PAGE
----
When the JPEG codec was being developed in the late 1980s, no standardized, lossy image-compression formats existed. JPEG became ready at exactly the right time in 1992, when the World Wide Web and digital cameras were about to become a thing. The introduction of HTML’s
<img> tag in 1995 ensured the recognition of JPEG as the web format—at least for photographs. During the 1990s, digital cameras replaced analog ones and, given the limited memory capacities of that era, JPEG became the standard format for photography, especially for consumer-grade cameras.
Since then, there’ve been several attempts to “replace JPEG” with a new and enhanced codec:
- JPEG 2000, which, after finding its niche in medical imagery, digital cinema, and, to a degree, the Apple ecosystem, did not attain wide adoption.
- JPEG XR (aka WDP), which never took off outside the Microsoft ecosystem.
- Google’s WebP, which was designed for web images and which, disappointingly, took 10 years to win support from all major browsers. Its adoption is still way lower than that of JPEG.
- The patent-encumbered HEIC, which is unlikely to be enthusiastically embraced outside the Apple ecosystem.
- WebP 2, AVIF, and JPEG XL, newcomers all. Only time will tell if any of them will supersede JPEG.
Besides yielding stronger compression than JPEG, the above codecs offer novel technical features like support for alpha transparency. Yet none of them succeeded in replacing JPEG. It’s important to understand why they failed and what it will take to succeed.
JPEG moves the needle by a lot, going from uncompressed or weak, lossless compression— state of the art in the early 1980s—to an actual lossy codec, dramatically reducing file sizes and making itself a clear no-brainer for adoption. To put things in perspective, that meant waiting for five seconds instead of one minute for an image to load, and storing 20 to 50 images instead of only one or two on a flash card. Basically, JPEG enabled the use cases of web images and digital cameras, which would be impracticable without JPEG.
No new codec can ever match JPEG to that extent. Slightly stronger compression is not enough to justify the complications and manpower involved in updating all the image-related software and platforms, which is nearly all software and all platforms. That’s probably partly why JPEG 2000 and JPEG XR never really took off. Even though they compress images more effectively than JPEG and offer nice features like alpha transparency and high bit-depth, the considerable transition costs by far overshadow the benefits.
Even if a new codec affords significant technical advantages over the old one, the following obstacles prevent a switch:
The new codec might be patent encumbered and not royalty free. Examples are HEIC and BPG. Patent restrictions alone are a significant deterrent for universal adoption. Although all JPEG patents have already expired, only the royalty-free part of the original JPEG spec is in use.
Free and open-source software (FOSS) implementations either do not exist or are inferior to proprietary software, which has long been a roadblock for JPEG 2000 adoption. Ditto for JPEG XR, whose open-source implementation is poorly maintained and not integrated into other FOSS, possibly because of licensing issues.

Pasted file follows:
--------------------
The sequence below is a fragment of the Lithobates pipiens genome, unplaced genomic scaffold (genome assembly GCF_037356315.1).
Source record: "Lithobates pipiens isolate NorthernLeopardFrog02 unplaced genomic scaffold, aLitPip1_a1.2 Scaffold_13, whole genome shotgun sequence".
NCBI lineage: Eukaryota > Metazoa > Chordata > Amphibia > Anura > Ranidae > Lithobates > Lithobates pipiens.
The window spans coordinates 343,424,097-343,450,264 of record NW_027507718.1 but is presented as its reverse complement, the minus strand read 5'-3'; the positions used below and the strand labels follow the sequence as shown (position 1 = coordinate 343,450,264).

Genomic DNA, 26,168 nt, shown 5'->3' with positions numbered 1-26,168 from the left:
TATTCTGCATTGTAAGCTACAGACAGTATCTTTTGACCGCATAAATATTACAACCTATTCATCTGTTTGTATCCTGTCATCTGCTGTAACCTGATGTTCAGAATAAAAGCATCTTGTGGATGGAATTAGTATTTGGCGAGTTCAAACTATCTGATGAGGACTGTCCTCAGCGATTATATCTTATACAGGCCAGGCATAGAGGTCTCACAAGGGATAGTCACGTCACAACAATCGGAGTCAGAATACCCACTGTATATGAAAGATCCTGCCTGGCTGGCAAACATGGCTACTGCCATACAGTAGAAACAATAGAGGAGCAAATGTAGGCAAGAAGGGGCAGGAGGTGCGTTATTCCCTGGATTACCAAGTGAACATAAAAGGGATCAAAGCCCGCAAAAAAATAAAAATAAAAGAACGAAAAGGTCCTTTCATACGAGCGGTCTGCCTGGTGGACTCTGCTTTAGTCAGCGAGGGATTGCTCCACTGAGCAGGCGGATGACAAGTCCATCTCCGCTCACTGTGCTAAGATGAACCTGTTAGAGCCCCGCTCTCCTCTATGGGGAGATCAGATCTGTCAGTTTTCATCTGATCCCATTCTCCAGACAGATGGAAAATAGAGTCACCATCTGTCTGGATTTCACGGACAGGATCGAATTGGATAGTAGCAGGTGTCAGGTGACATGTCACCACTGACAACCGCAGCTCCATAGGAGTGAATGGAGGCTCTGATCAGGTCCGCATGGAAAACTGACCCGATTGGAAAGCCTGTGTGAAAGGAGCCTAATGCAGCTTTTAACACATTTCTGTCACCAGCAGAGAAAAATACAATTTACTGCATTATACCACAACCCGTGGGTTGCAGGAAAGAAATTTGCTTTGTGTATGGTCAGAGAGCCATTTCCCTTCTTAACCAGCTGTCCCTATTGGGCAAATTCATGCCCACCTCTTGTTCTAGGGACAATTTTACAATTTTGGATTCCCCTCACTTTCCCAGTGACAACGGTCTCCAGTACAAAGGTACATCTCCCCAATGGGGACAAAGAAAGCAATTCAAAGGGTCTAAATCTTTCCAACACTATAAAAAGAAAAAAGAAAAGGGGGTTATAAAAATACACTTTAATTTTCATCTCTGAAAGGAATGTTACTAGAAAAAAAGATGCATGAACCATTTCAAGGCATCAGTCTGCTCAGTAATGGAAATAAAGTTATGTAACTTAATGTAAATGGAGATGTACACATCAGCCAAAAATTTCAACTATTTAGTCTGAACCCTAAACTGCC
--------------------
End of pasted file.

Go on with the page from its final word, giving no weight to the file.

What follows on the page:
Even if the new codec yields better results, the old one still outflanks it in some respects. Three examples:
- PNG, for lack of animation, has failed to fully replace GIF as originally intended.
- WebP forces 4:2:0 chroma subsampling, does not support progressive decoding, and limits image dimensions.
- JPEG 2000 is complex and often slower than JPEG.
Ever present is the chicken-and-egg problem to convince browsers and other software to support new codecs. If nobody is using the new codec yet, why should they support it? And if they don’t support it, why would anyone use it?
Above all, a major obstacle is that existing software already supports JPEG, and JPEG images abound. Unlike the adoption of JPEG, which started from a clean slate, replacing an old codec with a new one involves a transition process. Transition problems are a fact of life.
Suppose new Codec X can save 50 percent of bytes, causing a 1-GB JPEG album to take up only 500 MB with the same fidelity. Great, right? Absolutely, assuming that you start creating digital images from scratch, but that’s not how it works.
The example of that 1-GB album of JPEGs is your baseline, and the original images are long gone, not available for doing an alternative encoding using Codec X. Of course, you can decode the existing JPEGs to pixels, which you can then encode with Codec X—that’s a typical transcoding process. But it’s a risky approach because it causes generation loss with the artifacts of Codec X on top of the existing JPEG artifacts.
Additionally, you must pinpoint the optimal quality setting for the Codec X encoding. Too low a setting would cause the already lossy image to become even lossier, possibly ruining the image. Too high a setting would make the Codec X file larger than the original JPEG file. In particular, if the JPEG was already of relatively low quality, then Codec X might actually need to expend many bytes to preserve the JPEG artifacts, again potentially leading to a bigger file than the original JPEG. As a remedy, you could configure Codec X with a low-enough quality setting for a smaller file, but then you’d exacerbate an already lossy image.